A source metal contact may be formed on the source region extending through the source region and resurf layer in electrical contact with the body region wherein a conductive inversion channel is formed by the channel when a sufficient positive bias is applied between the gate and source terminals.
The distance Ldrift of a side wall of the trench from the drain region primarily may determine the breakdown voltage of the device as long as the vertical breakdown voltage is greater than this voltage.
The LEGaN-MISFET may have a blocking voltage of 300V to 5 kV.
The LEGaN-MISFET also may include a substrate in contact with the body region wherein the substrate layer has a carrier concentration of dopant atoms of 0 cm−3 to 1×1022 cm−3. The substrate layer may have a thickness of 100 to 500 μm.
The resurf layer may have a carrier concentration of dopant atoms of 1×1015 cm−3 to 1×1019 cm−3 and a thickness of 0.01 to 5 μm. The body region may have a carrier concentration of dopant atoms of less than 1017 cm−3. The face of the gallium nitride may be one of 0001, 000-1, and 11-20. In addition, the LEGaN-MISFET may have a specific on resistance of less than 300 mΩ-cm2.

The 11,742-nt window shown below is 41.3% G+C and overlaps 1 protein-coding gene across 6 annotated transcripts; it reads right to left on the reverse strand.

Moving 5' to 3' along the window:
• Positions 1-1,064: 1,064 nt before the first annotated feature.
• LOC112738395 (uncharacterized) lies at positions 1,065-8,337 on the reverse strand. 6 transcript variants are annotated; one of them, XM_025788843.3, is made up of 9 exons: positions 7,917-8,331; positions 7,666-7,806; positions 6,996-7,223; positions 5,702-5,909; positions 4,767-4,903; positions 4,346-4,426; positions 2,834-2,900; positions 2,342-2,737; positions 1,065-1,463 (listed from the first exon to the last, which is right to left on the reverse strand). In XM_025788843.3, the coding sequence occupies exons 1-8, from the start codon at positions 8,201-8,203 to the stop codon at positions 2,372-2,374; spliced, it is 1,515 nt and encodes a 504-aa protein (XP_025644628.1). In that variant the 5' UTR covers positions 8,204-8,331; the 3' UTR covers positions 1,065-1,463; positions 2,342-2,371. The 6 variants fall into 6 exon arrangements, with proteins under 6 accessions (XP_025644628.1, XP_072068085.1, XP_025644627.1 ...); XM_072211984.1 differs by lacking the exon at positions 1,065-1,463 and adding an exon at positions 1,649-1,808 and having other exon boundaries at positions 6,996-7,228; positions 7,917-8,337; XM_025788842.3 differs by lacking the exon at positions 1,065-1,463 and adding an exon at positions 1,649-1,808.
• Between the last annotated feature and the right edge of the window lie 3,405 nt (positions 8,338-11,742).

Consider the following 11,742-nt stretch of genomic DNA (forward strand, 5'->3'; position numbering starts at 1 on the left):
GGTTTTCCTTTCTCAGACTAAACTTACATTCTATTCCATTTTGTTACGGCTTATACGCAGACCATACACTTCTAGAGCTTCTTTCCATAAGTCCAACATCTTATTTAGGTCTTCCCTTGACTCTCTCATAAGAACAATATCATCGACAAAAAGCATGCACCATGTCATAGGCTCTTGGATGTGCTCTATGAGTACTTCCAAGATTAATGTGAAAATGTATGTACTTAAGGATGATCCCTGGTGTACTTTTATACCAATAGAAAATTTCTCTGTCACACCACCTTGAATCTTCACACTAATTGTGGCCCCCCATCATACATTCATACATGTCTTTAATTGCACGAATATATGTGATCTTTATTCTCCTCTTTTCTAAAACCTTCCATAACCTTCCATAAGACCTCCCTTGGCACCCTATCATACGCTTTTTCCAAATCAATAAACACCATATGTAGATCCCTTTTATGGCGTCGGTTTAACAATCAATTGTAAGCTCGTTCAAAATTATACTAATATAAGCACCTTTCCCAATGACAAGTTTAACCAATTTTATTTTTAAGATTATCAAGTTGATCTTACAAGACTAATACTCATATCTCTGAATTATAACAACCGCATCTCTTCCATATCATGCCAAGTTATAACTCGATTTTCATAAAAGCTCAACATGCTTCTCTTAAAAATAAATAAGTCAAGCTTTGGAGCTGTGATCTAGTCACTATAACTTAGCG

The doping Nresurf of the resurf layer by thickness of the resurf layer may be expressed as range of plus or minus 50% of:
where Ecr is the critical breakdown electric field of the Gallium Nitride, ∈ is the dielectric constant of Gallium Nitride, ‘q’ is the electronic charge, and LDrift is the distance between the drain region and the gate region.
The distance LDrift may be expressed as:
where BVlat is the lateral breakdown voltage between source and drain and Ecr is the critical electric field of the semiconductor.
In one implementation the first conductivity type is p-type and the second conductivity type is n-type. In another, the first conductivity type is p-type and the second conductivity type is n-type.
The junction between the resurf layer and the body region may provide a voltage blocking PN junction below the current lateral conduction path in the resurf layer and the body region a substantially continuous, linear gradation of voltage in the resurf layer between the gate structure and the drain region.
Other features will be apparent from the description, the drawings, and the claims.
Like reference symbols in the various drawings indicate like elements.
The following description of the various implementations and embodiments illustrates general concepts of the invention which may suggest various alternatives to those skilled in the art. For example, the description makes reference to certain layers and regions being formed of a first conductivity type (e.g., n-type) and a second conductivity type (e.g., p-type) in addition to various dopings (e.g., + and −) of these areas. However, complementary devices also may be produced according to the descriptions below, such as, for example, the first conductivity type may be a p-type semiconductor and the second conductivity type may be an n-type semiconductor.